The governance committee said Ledwaba had not been nominated by her own region to stand for the NEC, as Safa statutes require, and that she had not sent a letter confirming she would accept the candidacy.
“Ria is no longer a member of the national executive committee — she only contested the presidency, she did not qualify to run for the NEC,” Motlanthe said.
“So if she’s no longer a member of the NEC she can’t be a vice-president. The only automatic vice-president is the chair of the league, and the others must come from the NEC.”
Asked if that ruling is in the Safa statutes, Motlanthe said: “Yes, it’s in the constitution.”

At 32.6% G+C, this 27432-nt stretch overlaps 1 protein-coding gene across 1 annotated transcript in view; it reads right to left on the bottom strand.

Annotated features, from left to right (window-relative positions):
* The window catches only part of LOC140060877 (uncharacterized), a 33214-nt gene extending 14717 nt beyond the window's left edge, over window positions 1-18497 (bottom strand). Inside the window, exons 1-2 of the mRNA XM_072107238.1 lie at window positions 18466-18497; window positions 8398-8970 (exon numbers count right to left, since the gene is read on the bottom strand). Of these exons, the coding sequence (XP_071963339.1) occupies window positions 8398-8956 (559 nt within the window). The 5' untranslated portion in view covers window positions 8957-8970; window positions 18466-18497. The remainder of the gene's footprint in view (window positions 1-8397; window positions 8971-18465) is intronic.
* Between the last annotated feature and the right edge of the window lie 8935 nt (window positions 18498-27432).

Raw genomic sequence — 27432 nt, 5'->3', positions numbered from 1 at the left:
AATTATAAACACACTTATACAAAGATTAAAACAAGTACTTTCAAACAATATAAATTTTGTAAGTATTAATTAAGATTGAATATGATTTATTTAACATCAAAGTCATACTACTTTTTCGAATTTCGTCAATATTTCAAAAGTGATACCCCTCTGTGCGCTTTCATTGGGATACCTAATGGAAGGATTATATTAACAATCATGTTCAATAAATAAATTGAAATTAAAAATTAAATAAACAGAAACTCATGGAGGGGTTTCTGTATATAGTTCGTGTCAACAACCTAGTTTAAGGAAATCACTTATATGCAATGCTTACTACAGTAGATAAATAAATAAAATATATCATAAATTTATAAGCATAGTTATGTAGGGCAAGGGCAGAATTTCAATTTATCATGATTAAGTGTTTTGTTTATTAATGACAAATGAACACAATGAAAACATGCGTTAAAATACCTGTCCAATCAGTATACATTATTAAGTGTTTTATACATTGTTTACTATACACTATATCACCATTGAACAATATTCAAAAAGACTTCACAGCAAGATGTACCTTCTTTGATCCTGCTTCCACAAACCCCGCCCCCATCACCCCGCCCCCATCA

Given Ledwaba took Safa to court to try to stop the elective congress it would not be a surprise if the association makes moves to expel her from its ranks.
Jordaan received 186 votes in Saturday’s elective congress at Sandton Convention Centre to secure a third term, Ledwaba 27 and Safa Tshwane president Ngoako “Solly” Mohlabeng eight.
Among constitutional amendments made at a March 26 extraordinary congress were that the Safa president now appoints vice-presidents, who are no longer voted in.
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